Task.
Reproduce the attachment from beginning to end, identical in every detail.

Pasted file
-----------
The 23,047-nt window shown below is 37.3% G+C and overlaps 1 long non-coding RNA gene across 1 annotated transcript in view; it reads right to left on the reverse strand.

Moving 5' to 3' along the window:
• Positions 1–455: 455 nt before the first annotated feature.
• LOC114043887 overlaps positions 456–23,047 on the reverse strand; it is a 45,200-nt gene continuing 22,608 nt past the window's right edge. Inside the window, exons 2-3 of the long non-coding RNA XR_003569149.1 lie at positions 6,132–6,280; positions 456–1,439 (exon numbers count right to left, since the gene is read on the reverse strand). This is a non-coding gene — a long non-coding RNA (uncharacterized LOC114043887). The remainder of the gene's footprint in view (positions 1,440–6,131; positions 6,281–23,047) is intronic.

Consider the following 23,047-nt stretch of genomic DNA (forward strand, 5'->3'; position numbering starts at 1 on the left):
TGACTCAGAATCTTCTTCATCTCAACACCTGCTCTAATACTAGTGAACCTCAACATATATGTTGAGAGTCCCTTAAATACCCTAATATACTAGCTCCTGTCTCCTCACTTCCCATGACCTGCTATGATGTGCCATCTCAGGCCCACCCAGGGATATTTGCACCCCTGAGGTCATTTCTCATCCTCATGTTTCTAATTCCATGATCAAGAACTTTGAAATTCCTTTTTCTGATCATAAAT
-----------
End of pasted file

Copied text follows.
The 23,047-nt window shown below is 37.3% G+C and overlaps 1 long non-coding RNA gene across 1 annotated transcript in view; it reads right to left on the reverse strand.

Moving 5' to 3' along the window:
• Positions 1–455: 455 nt before the first annotated feature.
• LOC114043887 overlaps positions 456–23,047 on the reverse strand; it is a 45,200-nt gene continuing 22,608 nt past the window's right edge. Inside the window, exons 2-3 of the long non-coding RNA XR_003569149.1 lie at positions 6,132–6,280; positions 456–1,439 (exon numbers count right to left, since the gene is read on the reverse strand). This is a non-coding gene — a long non-coding RNA (uncharacterized LOC114043887). The remainder of the gene's footprint in view (positions 1,440–6,131; positions 6,281–23,047) is intronic.

Consider the following 23,047-nt stretch of genomic DNA (forward strand, 5'->3'; position numbering starts at 1 on the left):
TGACTCAGAATCTTCTTCATCTCAACACCTGCTCTAATACTAGTGAACCTCAACATATATGTTGAGAGTCCCTTAAATACCCTAATATACTAGCTCCTGTCTCCTCACTTCCCATGACCTGCTATGATGTGCCATCTCAGGCCCACCCAGGGATATTTGCACCCCTGAGGTCATTTCTCATCCTCATGTTTCTAATTCCATGATCAAGAACTTTGAAATTCCTTTTTCTGATCATAAAT